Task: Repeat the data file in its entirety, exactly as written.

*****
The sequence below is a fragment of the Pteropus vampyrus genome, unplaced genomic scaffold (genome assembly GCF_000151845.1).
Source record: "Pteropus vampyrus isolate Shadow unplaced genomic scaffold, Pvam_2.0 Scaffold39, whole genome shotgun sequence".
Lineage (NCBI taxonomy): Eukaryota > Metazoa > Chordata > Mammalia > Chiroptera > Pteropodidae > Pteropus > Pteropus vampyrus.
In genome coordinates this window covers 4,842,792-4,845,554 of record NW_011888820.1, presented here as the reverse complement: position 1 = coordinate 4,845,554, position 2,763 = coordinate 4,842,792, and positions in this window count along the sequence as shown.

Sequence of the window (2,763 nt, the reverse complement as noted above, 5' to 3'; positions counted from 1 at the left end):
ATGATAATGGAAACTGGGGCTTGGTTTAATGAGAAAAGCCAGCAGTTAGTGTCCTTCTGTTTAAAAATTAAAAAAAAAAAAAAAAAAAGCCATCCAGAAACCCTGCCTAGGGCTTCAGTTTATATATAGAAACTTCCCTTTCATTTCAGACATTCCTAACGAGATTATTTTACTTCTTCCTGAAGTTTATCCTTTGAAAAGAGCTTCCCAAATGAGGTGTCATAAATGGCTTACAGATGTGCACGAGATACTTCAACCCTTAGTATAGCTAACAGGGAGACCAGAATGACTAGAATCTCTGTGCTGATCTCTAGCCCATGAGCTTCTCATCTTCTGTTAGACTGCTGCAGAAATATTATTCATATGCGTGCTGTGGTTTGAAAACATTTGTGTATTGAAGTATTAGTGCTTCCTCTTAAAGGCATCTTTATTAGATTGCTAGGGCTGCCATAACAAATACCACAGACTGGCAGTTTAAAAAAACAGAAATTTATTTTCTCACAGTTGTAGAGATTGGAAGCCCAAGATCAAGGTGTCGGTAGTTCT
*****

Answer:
The sequence below is a fragment of the Pteropus vampyrus genome, unplaced genomic scaffold (genome assembly GCF_000151845.1).
Source record: "Pteropus vampyrus isolate Shadow unplaced genomic scaffold, Pvam_2.0 Scaffold39, whole genome shotgun sequence".
Lineage (NCBI taxonomy): Eukaryota > Metazoa > Chordata > Mammalia > Chiroptera > Pteropodidae > Pteropus > Pteropus vampyrus.
In genome coordinates this window covers 4,842,792-4,845,554 of record NW_011888820.1, presented here as the reverse complement: position 1 = coordinate 4,845,554, position 2,763 = coordinate 4,842,792, and positions in this window count along the sequence as shown.

Sequence of the window (2,763 nt, the reverse complement as noted above, 5' to 3'; positions counted from 1 at the left end):
ATGATAATGGAAACTGGGGCTTGGTTTAATGAGAAAAGCCAGCAGTTAGTGTCCTTCTGTTTAAAAATTAAAAAAAAAAAAAAAAAAAGCCATCCAGAAACCCTGCCTAGGGCTTCAGTTTATATATAGAAACTTCCCTTTCATTTCAGACATTCCTAACGAGATTATTTTACTTCTTCCTGAAGTTTATCCTTTGAAAAGAGCTTCCCAAATGAGGTGTCATAAATGGCTTACAGATGTGCACGAGATACTTCAACCCTTAGTATAGCTAACAGGGAGACCAGAATGACTAGAATCTCTGTGCTGATCTCTAGCCCATGAGCTTCTCATCTTCTGTTAGACTGCTGCAGAAATATTATTCATATGCGTGCTGTGGTTTGAAAACATTTGTGTATTGAAGTATTAGTGCTTCCTCTTAAAGGCATCTTTATTAGATTGCTAGGGCTGCCATAACAAATACCACAGACTGGCAGTTTAAAAAAACAGAAATTTATTTTCTCACAGTTGTAGAGATTGGAAGCCCAAGATCAAGGTGTCGGTAGTTCT